Joe Whelks, of the New Cut, Lambeth, is not much of a reader, has no great store of books, no very commodious room to read in, no very decided inclination to read, and no power at all of presenting vividly before his mind’s eye what he reads about. But, put Joe in the gallery of the Victoria Theatre; show him doors and windows in the scene that will open and shut, and that people can get in and out of; tell him a story with these aids, and by the help of live men and women dressed up, confiding to him their innermost secrets, in voices audible half a mile off; and Joe will unravel a story through all its entanglements, and sit there a long after midnight as you have anything left to show him.
The theater that Dickens wrote about, The Royal Victoria Theatre (originally the Royal Coburg Theatre, and now the Old Vic Theatre) was noted for bringing theatre to the common people, which, as Dickens noted in his second article titled “Amusements of the People” (13 April 1850) was always full: It was apparent here, as in the theatre we had previously visited, that one of the reasons of its great attraction was its being directly addressed to the common people, in the provision made for their seeing and hearing. . . Instead of being at a great disadvantage in comparison with the mass of the audience, they were here the audience, for whose accommodation the place was made. (Household Words 58). (emphasis added) Overall, Dickens portrayed his belief that a love of theater and dramatic representations is inherent, and that all people, including and especially the working class, “have a right to be amused” (Household Words 58).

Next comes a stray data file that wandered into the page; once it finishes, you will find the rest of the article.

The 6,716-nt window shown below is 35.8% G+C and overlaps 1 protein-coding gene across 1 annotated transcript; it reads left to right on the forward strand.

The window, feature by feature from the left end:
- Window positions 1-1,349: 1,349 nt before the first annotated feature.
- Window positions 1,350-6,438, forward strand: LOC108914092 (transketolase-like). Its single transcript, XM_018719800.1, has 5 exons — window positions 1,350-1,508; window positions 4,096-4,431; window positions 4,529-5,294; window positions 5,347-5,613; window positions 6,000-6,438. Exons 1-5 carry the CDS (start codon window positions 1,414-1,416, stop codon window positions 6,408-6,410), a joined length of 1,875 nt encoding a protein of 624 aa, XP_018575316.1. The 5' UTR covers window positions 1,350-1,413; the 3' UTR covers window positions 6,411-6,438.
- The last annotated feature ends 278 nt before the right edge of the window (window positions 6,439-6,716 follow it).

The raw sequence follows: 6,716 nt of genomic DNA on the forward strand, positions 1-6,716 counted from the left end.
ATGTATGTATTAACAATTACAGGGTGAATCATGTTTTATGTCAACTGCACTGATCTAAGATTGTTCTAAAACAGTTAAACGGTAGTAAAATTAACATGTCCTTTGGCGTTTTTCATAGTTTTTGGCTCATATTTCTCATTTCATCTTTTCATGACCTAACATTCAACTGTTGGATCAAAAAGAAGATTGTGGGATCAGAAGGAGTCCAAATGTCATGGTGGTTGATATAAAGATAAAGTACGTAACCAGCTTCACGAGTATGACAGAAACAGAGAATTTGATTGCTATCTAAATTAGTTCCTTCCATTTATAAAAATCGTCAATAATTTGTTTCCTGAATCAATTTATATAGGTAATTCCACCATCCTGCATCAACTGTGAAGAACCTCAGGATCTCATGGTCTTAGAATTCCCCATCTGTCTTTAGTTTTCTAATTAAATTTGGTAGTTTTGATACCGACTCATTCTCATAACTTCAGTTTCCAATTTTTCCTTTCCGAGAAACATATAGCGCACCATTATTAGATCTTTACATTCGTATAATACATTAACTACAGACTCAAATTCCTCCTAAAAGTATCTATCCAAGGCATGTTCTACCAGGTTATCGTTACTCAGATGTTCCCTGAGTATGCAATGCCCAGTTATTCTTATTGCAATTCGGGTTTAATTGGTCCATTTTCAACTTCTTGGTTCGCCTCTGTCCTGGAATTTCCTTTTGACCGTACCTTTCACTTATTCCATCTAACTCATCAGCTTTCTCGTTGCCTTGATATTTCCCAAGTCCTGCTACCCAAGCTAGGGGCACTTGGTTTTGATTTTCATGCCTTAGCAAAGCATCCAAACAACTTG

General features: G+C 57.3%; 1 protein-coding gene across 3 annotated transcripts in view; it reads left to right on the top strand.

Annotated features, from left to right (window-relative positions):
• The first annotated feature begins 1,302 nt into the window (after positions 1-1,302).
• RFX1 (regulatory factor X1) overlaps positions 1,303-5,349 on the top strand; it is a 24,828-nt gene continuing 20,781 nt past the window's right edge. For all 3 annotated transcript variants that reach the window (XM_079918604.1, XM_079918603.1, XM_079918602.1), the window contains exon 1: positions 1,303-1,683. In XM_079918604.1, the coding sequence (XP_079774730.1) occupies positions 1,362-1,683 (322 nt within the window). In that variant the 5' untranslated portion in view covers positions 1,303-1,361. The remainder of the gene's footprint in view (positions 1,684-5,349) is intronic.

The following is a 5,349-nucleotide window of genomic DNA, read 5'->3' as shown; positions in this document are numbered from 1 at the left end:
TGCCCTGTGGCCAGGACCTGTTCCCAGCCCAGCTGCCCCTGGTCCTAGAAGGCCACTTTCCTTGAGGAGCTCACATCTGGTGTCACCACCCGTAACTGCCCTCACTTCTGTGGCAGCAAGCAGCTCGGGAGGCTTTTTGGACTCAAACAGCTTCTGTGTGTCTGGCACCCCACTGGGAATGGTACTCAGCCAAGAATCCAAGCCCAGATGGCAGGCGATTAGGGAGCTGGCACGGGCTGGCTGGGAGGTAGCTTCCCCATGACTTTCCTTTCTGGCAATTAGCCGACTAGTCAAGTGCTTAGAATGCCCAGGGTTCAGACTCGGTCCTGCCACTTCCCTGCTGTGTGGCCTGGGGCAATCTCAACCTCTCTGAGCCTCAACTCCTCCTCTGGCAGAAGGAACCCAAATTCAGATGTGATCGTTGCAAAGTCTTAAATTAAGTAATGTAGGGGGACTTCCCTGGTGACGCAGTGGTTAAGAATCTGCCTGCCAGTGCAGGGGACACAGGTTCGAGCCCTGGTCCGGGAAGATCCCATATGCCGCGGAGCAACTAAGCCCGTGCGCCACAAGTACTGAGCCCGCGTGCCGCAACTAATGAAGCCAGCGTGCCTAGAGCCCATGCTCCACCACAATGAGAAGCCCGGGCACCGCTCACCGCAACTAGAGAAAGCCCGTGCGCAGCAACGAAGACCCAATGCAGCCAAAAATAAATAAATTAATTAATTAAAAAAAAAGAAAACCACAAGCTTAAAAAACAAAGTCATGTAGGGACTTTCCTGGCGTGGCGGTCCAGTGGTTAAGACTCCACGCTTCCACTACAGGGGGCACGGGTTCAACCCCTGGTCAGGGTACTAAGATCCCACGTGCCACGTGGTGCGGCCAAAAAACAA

Although theater was now opened up to a wider range of people, categorizing playhouses by class was typical in this time period, and changed with emigration and rapid migration into urban areas. Spectators were often divided into boxes, pit and gallery (as shown in the images of Appendix A), and separate entrances were provided to attract the upper classes. As Dickens described a visit to the Royal Victoria Theatre in his Household Words:
The Theatre was extremely full. The prices of admission were, to the boxes, a shilling; to the pit, sixpence; to the gallery, threepence. The gallery was of enormous dimensions (among the company, in the front row, we observed Mr. Whelks); and overflowing with occupants. It required no close observation of the attentive faces, rising one above another, to the very door in the roof, and squeezed and jammed in, regardless of all discomforts, even there, to impress a stranger with a sense of its being highly desirable to lose no possible chance of effecting any mental improvement in that great audience. 
As wealth began to grow among the middle-class, attendance at the theaters increased, and owners began to drop their prices to profit from volume. The previous patent theaters (Drury Lane, Covent Garden and Haymarket) were not as populated by the lower classes because they were still too expensive, but with increased salaries, more were able to attend. Emigration also had an effect on “urban theater as well as on urban economics, and two of the particular characteristics of Victorian melodrama were its idealization of the village home and its denigration of London” (Dyos and Wolff 213). Economics and social transformations were both the subject matter and cause for the success of the new commercialized theater.
Axton, William F. Circle of Fire; Dickens’ Vision & Style & The Popular Victorian Theater. Louisville: University of Kentucky Press, 1966.
Dickens, Charles. Great Expectations. The Victorian Web. Ed. George P. Landow. Web. 17 May 2010.
Dickens, Charles. Household Words. UK: Published by Bradbury & Evans, 1850. Digitized Dec 12, 2008, Web. 1 May 2010.
Dyos, H. J. and Wolff, Michael. The Victorian City. UK: Routledge, 1999.
Horn, Pamela. Pleasures and Pastimes in Victorian Britain. UK: Sutton Publishing, 1999.
Jackson, Russell. Victorian Theatre; The Theatre in Its Time. New York: A & C Black Publishers, 1989.